… here, the military have been used as pólice, and the pólice militarized, with the results one might expect. Via The Pan American Post
… When authorities announced that 22 people had been killed by army personnel in a June 30 shootout in the state of Mexico, the Associated Press noted with skepticism that all but one soldier had miraculously escaped injury, and that “the warehouse where many bodies were found showed little evidence of sustained fighting.”
Despite the questions over the incident, Mexican authorities have persistently stuck to the official version of events. On July 17, Mexico State Attorney General Jaime Gomez Sanchez assured reporters that there was “no evidence whatsoever” that the 21 victims were executed.
But this story became harder to defend this week, when Esquire Mexico published an investigation into the incident featuring exclusive testimony from a witness who offered a disturbing description of the events. According to alias “Julia,” who officials identified as a kidnapping victim freed in the operation, only one suspect was killed in a shootout, which broke out after soldiers opened fire first. The rest surrendered, but were then killed after being interrogated. A medical examiner who carried out an autopsy on one of the victims, a 15-year-old girl, told Esquire that her wounds were the result of a point-blank execution.
[...] the incident casts further suspicion on President Enrique Peña Nieto’s decision to continue the military-heavy security policies of his predecessor. Relying on the army for law enforcement, after all, was initially sold to the public as a necessary measure to compensate for the relative corruption among local police forces. But with the military potentially responsible for abuses like those described by the witnesses mentioned above, it’s worth questioning just how incorruptible the Mexican armed forces really are.
“Corruption, in the usual sense of the world, has Little to do with it. A military is designed to fight enemies, foreign and domestic. By turning the military into a pólice forcé, it has made the citizens of this country the “enemy” and this type of incident has probably been much more common than is admitted. Turning those meant to “serve and protect”, even when the service and protection has been traditonally those who prey upon the citizenry into a military unit has the same effect.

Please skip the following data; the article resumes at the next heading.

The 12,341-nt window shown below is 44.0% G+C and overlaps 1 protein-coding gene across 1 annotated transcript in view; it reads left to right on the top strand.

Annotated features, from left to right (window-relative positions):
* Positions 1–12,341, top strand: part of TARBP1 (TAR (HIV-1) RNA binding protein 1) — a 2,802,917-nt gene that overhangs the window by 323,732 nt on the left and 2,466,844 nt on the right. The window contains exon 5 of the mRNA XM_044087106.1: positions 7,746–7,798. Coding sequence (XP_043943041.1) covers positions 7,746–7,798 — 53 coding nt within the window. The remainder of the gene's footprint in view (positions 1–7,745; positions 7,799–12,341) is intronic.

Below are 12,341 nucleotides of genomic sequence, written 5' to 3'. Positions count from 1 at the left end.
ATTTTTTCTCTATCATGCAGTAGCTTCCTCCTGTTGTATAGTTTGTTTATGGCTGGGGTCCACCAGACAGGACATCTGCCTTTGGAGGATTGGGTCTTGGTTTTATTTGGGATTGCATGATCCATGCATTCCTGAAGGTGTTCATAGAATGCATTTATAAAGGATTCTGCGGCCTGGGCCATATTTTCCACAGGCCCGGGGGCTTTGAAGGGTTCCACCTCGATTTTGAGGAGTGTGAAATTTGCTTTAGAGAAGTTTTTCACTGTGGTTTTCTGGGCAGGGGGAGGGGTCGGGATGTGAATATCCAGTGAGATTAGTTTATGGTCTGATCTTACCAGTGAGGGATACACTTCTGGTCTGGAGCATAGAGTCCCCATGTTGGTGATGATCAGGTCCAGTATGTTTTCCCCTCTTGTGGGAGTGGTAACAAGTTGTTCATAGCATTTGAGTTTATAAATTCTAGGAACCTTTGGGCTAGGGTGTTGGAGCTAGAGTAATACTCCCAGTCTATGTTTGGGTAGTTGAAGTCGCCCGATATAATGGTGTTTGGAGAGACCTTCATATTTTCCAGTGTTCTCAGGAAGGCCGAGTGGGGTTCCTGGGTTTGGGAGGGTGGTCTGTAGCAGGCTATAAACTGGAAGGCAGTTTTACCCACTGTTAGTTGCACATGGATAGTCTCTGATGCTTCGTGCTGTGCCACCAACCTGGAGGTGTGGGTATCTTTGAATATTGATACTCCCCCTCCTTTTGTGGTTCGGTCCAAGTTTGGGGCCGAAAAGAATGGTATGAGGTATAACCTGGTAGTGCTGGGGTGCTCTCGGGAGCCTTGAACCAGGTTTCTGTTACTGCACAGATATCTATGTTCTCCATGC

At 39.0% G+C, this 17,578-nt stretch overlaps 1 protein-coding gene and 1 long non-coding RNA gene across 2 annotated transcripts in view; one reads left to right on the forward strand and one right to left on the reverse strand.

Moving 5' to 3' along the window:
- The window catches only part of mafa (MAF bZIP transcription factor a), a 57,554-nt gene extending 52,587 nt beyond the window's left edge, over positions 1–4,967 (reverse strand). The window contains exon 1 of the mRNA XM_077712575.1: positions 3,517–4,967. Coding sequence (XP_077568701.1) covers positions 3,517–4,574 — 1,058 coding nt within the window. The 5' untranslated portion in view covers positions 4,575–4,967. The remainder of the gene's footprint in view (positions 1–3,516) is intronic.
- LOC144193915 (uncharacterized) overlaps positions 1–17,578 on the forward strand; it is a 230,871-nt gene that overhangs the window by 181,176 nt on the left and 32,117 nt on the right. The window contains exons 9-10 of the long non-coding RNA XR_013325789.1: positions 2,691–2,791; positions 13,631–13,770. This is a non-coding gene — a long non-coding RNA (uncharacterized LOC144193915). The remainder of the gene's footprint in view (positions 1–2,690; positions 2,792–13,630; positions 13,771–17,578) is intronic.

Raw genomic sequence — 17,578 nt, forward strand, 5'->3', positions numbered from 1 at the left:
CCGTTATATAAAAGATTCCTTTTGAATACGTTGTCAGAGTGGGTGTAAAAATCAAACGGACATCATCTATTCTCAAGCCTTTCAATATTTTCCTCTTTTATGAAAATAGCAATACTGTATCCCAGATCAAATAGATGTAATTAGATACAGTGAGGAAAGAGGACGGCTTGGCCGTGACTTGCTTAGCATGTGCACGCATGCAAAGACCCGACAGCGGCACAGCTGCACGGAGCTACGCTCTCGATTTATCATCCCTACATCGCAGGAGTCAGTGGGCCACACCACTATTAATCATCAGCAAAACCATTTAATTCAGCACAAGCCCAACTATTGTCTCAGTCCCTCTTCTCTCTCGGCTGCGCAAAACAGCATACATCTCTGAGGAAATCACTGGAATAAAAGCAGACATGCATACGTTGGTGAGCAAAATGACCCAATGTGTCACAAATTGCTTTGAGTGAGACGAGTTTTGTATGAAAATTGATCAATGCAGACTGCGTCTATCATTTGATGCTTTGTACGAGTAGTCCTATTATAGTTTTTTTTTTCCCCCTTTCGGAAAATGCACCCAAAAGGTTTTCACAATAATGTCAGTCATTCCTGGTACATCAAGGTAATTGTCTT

Danzón N° 2 by Mexican composer Arturo Márquez Navarro, performed by the Venezuela’s Orquesta Sinfónica Simón Bolívar.
Why Mexican History matters. From our friend, Bill Beezley, the dean of Latin American history academics:
I’ve usually heard El Cascabel performed by mariachis… but this is a choral version, sung by the Niños Cantores de Morelia and El Coro Infantil San Luis Gonzaga, two of the best known children’s choirs in the country:
Economist Bill Black on Ecuador’s implementation of a digital currency. Ecuador adopted the U.S. dollar as its own currency back in the early 1990s, which … while it brought stability to what at the time was an untenable economic situation… has some drawbacks, which economists (like President Rafael Correa) are right to consider.
As Black argues, there’s nothing particularly radical about the plan (which, despite the “Socialist” label hung on Ecuador, is dependent on the private market), and — despite some media reports — is Ecuador in any sort of economic trouble which would suggest this is either a plan born out of desperation. One of the sillier articles I’ve seen (by some guy named Paul Tullis, who apparently writes for the New York Times and National Public Radio, so presumably knows how to do a news story) quotes one Johns Hopkins economist… not mentioning his ties to the “libertarian” (i.e., neo-liberal) Cato Institute, who worries that having a currency NOT controlled by the United States might mean Ecuador could make economic decisions based on their own interests. Which would seem to be the point.